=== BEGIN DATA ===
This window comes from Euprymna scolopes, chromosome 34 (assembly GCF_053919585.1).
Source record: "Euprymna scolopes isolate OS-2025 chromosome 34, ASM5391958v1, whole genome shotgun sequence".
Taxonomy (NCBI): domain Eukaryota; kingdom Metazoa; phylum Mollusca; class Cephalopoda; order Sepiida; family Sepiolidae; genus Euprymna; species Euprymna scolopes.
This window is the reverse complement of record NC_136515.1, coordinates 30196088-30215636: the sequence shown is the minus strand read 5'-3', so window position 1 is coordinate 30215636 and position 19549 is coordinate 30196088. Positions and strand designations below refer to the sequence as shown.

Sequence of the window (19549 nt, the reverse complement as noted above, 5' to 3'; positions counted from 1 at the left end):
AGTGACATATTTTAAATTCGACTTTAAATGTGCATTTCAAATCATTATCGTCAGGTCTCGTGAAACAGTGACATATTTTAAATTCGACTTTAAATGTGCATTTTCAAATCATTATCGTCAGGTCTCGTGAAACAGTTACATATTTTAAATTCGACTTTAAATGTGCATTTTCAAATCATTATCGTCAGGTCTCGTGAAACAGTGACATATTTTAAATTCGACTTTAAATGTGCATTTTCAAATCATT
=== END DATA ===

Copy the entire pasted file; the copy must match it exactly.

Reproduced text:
This window comes from Euprymna scolopes, chromosome 34 (assembly GCF_053919585.1).
Source record: "Euprymna scolopes isolate OS-2025 chromosome 34, ASM5391958v1, whole genome shotgun sequence".
Taxonomy (NCBI): domain Eukaryota; kingdom Metazoa; phylum Mollusca; class Cephalopoda; order Sepiida; family Sepiolidae; genus Euprymna; species Euprymna scolopes.
This window is the reverse complement of record NC_136515.1, coordinates 30196088-30215636: the sequence shown is the minus strand read 5'-3', so window position 1 is coordinate 30215636 and position 19549 is coordinate 30196088. Positions and strand designations below refer to the sequence as shown.

Sequence of the window (19549 nt, the reverse complement as noted above, 5' to 3'; positions counted from 1 at the left end):
AGTGACATATTTTAAATTCGACTTTAAATGTGCATTTCAAATCATTATCGTCAGGTCTCGTGAAACAGTGACATATTTTAAATTCGACTTTAAATGTGCATTTTCAAATCATTATCGTCAGGTCTCGTGAAACAGTTACATATTTTAAATTCGACTTTAAATGTGCATTTTCAAATCATTATCGTCAGGTCTCGTGAAACAGTGACATATTTTAAATTCGACTTTAAATGTGCATTTTCAAATCATT